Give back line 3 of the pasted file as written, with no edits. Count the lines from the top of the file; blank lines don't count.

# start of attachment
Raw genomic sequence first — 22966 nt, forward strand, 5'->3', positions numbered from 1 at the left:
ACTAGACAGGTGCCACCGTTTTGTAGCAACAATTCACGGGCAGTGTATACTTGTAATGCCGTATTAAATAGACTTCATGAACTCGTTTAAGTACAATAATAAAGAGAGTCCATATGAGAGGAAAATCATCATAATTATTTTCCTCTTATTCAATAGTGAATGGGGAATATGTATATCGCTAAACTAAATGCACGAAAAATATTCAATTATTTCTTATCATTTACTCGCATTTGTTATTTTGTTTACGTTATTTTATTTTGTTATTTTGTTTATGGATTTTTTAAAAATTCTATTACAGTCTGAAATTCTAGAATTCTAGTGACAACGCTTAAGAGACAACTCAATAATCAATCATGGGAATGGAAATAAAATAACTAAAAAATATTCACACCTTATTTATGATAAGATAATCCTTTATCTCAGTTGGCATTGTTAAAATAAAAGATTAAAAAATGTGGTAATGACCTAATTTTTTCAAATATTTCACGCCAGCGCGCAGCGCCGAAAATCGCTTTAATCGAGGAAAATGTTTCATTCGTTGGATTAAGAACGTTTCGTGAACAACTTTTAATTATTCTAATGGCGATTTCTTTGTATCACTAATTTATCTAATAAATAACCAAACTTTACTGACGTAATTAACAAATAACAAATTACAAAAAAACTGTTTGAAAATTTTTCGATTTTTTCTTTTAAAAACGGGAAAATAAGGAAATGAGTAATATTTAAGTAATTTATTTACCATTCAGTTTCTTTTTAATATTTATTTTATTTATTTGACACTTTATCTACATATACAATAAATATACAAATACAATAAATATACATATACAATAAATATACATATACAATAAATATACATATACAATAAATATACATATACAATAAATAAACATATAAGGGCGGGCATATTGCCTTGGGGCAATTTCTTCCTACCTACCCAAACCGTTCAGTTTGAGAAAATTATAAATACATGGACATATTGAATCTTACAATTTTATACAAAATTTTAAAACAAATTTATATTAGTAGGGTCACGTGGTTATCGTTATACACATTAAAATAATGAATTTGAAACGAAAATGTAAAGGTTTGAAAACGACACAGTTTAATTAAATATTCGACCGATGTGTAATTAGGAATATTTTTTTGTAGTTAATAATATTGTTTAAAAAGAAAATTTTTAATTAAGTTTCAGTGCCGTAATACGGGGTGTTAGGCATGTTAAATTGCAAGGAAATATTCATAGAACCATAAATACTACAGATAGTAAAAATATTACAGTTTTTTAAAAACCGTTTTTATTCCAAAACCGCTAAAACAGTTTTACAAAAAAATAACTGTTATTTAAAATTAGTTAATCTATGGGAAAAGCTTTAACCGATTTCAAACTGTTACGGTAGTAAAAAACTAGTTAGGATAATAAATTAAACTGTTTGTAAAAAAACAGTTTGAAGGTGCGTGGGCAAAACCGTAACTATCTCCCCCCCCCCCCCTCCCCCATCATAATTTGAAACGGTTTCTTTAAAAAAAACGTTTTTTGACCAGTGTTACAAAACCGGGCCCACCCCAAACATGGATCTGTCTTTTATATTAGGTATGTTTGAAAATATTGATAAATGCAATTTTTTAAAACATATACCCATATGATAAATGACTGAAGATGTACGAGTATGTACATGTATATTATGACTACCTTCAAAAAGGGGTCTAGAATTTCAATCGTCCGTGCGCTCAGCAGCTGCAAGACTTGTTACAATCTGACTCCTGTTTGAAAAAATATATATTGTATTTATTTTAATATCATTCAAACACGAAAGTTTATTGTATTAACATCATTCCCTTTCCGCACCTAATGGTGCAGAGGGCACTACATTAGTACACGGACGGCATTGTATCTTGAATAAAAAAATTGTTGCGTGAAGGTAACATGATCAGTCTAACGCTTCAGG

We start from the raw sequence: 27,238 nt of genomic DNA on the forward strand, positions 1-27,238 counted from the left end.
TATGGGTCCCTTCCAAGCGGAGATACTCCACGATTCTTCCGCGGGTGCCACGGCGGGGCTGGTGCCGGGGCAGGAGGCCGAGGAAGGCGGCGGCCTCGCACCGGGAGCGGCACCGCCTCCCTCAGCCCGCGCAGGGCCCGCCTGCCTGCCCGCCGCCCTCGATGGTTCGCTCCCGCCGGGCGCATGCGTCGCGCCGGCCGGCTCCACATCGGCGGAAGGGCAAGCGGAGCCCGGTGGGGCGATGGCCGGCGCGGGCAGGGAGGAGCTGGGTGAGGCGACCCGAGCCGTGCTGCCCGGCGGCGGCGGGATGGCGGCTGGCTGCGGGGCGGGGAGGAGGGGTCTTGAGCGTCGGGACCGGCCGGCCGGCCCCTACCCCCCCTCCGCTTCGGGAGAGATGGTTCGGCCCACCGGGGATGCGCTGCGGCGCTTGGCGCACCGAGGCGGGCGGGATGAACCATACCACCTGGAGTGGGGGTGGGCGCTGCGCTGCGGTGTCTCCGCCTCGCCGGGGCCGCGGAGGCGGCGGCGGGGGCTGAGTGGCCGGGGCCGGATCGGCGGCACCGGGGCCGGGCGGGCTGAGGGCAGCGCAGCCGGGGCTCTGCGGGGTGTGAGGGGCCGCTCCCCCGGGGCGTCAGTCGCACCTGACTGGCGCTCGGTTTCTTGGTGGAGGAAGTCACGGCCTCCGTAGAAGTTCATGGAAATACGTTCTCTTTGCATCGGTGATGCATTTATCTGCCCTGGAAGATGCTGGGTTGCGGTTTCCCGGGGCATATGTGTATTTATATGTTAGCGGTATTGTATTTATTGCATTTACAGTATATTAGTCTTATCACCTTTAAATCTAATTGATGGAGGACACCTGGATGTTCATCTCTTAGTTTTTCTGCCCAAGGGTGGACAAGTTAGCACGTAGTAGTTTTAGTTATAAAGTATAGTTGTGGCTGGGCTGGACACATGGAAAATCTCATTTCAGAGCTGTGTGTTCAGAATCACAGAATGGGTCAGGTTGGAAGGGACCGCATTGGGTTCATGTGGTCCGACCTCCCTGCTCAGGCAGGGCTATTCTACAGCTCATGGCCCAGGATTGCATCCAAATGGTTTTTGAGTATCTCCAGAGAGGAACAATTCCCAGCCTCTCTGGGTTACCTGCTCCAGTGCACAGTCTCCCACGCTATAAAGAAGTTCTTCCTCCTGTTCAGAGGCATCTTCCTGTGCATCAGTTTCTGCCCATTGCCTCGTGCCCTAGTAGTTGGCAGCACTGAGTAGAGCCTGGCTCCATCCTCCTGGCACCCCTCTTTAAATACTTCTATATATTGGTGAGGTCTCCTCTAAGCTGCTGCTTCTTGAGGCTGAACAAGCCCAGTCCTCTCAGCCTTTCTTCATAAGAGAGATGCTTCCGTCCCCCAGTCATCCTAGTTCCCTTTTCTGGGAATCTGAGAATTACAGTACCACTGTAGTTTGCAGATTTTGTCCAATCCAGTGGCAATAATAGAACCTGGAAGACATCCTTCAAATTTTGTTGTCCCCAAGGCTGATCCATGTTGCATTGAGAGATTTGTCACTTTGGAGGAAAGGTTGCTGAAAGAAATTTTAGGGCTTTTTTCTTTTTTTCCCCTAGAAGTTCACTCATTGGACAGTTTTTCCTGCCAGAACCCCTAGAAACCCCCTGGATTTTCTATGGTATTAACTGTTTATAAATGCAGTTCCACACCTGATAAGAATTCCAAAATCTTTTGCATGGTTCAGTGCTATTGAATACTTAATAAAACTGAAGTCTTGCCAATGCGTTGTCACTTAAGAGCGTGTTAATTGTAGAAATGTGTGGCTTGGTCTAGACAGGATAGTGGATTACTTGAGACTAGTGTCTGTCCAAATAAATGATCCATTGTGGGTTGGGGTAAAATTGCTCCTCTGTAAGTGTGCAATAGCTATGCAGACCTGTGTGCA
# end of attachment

We start from the raw sequence: 27,238 nt of genomic DNA on the forward strand, positions 1-27,238 counted from the left end.